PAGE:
Check for a will
It's a good idea to start looking for a will in the first week if you can. It may have useful info on their burial or cremation wishes, as well as any details of a funeral plan.
The next few weeks onwards dealing with the estate
Who sorts out the deceased's finances?
When someone dies, if they had any outstanding debts to settle, or any assets to distribute, someone else will need to take charge.
Tell ALL organisations and close accounts
If you're the executor or administrator, you'll need to sort official affairs, distribute assets, and pay and recover debts. It'll take a bit of organisation, so keep track of who you've told as you go along.
Can I cancel mobile and TV contracts?
If the deceased had contracts for subscriptions such as TV, phone and broadband, whether you can cancel any outstanding payments depends on the contract.
Beware using others' passwords
Even if you've login details for someone who's passed away, it's likely you'd be in breach of the website's terms by using them, which could get you into trouble legally.
Always go through the proper channels to notify the organisation, and get permission to gain access to online accounts where you need it. It'll take a little more time, but it'll help to avoid future complications.
Get extra help with financial decisions if you need it
There are several crucial, difficult financial decisions to make after the death of a loved one. Yet it's an emotional time, so don't make snap judgements - wait until you have a clear head.
Debts are owed from the deceased's estate - not passed onto family
Before money, possessions and property can go to inheritors, any debts and tax need to be paid.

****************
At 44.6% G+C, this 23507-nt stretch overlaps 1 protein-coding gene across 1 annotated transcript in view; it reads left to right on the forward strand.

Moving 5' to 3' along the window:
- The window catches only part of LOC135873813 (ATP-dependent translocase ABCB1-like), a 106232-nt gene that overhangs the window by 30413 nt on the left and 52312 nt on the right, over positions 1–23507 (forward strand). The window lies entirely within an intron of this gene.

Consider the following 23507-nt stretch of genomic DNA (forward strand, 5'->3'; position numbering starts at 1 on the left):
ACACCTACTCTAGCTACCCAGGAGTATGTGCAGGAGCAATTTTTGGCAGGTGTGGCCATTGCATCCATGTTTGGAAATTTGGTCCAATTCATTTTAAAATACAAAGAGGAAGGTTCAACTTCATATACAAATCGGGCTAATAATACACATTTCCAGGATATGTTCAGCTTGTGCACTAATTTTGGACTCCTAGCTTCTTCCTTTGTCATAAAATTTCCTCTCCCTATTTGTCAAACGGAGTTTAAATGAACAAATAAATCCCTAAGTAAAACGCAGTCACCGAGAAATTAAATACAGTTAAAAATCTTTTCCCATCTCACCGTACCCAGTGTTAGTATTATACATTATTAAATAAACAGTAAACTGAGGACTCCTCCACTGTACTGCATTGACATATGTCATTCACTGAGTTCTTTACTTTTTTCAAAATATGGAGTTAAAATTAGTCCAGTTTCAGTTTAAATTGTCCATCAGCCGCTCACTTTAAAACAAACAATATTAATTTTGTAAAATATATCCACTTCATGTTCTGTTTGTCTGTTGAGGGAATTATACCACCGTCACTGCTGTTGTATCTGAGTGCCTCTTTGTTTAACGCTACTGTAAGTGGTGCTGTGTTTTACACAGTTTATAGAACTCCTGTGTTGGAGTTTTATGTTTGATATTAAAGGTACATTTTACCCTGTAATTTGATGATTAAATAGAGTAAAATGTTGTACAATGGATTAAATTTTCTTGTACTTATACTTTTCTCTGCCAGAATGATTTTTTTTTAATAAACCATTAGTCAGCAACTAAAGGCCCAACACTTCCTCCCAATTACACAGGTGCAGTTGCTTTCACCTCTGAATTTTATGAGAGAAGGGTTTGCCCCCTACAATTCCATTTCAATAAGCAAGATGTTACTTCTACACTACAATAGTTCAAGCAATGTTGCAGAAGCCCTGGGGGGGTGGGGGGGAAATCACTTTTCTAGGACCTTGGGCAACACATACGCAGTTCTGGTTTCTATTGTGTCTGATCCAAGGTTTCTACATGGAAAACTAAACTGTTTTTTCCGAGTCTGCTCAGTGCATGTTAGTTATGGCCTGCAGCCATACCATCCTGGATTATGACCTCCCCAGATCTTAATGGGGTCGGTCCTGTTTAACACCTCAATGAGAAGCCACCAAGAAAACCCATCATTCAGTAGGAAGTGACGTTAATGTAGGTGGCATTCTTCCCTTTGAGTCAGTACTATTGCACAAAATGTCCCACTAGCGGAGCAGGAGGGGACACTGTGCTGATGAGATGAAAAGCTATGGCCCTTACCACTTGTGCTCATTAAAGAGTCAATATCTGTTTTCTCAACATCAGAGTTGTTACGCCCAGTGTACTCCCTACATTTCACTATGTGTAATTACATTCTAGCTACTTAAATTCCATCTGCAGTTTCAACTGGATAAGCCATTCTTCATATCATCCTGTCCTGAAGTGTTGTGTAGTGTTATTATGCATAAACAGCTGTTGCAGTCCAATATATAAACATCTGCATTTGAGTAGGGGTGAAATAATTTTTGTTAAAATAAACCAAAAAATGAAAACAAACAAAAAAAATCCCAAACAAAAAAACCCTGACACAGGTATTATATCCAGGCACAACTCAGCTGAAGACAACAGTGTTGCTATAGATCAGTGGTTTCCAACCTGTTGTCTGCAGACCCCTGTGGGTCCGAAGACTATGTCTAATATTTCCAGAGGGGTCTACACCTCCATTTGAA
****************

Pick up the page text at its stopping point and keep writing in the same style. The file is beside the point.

Reach an agreement with creditors to avoid future problems
If all the deceased's assets pass to their surviving partner there may be no money left in the estate to pay any debts, which could mean they're written off.
Reclaim any debts owed
If the deceased has any commercial debts or cash owed to them, or was in credit on their bills, the executor or administrator needs to recover this money.
Find lost bank accounts for free
If you can't find all the deceased's bank, building society or savings accounts, or aren't sure how many they had, website My Lost Account can find out where they held an account, though it can take up to three months to trace.
Handily, there are also other sites that can help you trace lost pensions and investments too. See the Reclaim Forgotten Cash guide for a full how-to.
Claim on any life insurance plans
Life insurance (also known as level term life assurance) usually pays a lump sum to the spouse or family after the insured person dies. So if the deceased had a life assurance or mortgage life assurance plan, call the provider to let it know they've passed away, and to start the claims process.
Sort out inheritance tax
If you're the executor or administrator, you'll need to sort out any inheritance tax (IHT). This is paid on the estate if, after debts are settled, it's worth more than £325,000 (and there aren't any other exemptions that need to be applied - see HMRC for more).
Value the estate
Once debts and taxes are paid, you'll need to work out the total value of the deceased's assets, known as their estate.
Dealing with property inheritance tax: Negotiate with creditors to avoid having to sell
Inheritance tax and property are a slippery pair. This is where problems arise as, unfortunately, in some cases you may be forced to sell the family home.
Share out the remaining assets
Once you've gone through all of these steps, you'll be pleased to hear there's only one big financial task left to tackle - share out what's left of the estate.
Unmarried partners won't automatically get a share
If you weren't married or in a civil partnership, sadly you won't automatically get a share of the estate. If they hadn't provided for you in another way, you've the option to make a claim under the Inheritance (Provision for Family and Dependants) Act 1975 in England and Wales.
Other dependants may also be able to claim under this too, see Gov.uk to apply. It's worth seeking legal help if you want to do this, or if any family disputes arise - see the Citizens Advice Bureau for help.
Share your experiences on the forum
The Deaths, Funerals and Probate forum board is a useful resource for sharing your thoughts and getting support from others who've been through this before.
Whether you want help with funeral flowers, probate or the sale of property, the forums are well worth a visit. Plus if you've any tips to pass on, share them in the What to do when someone dies forum discussion.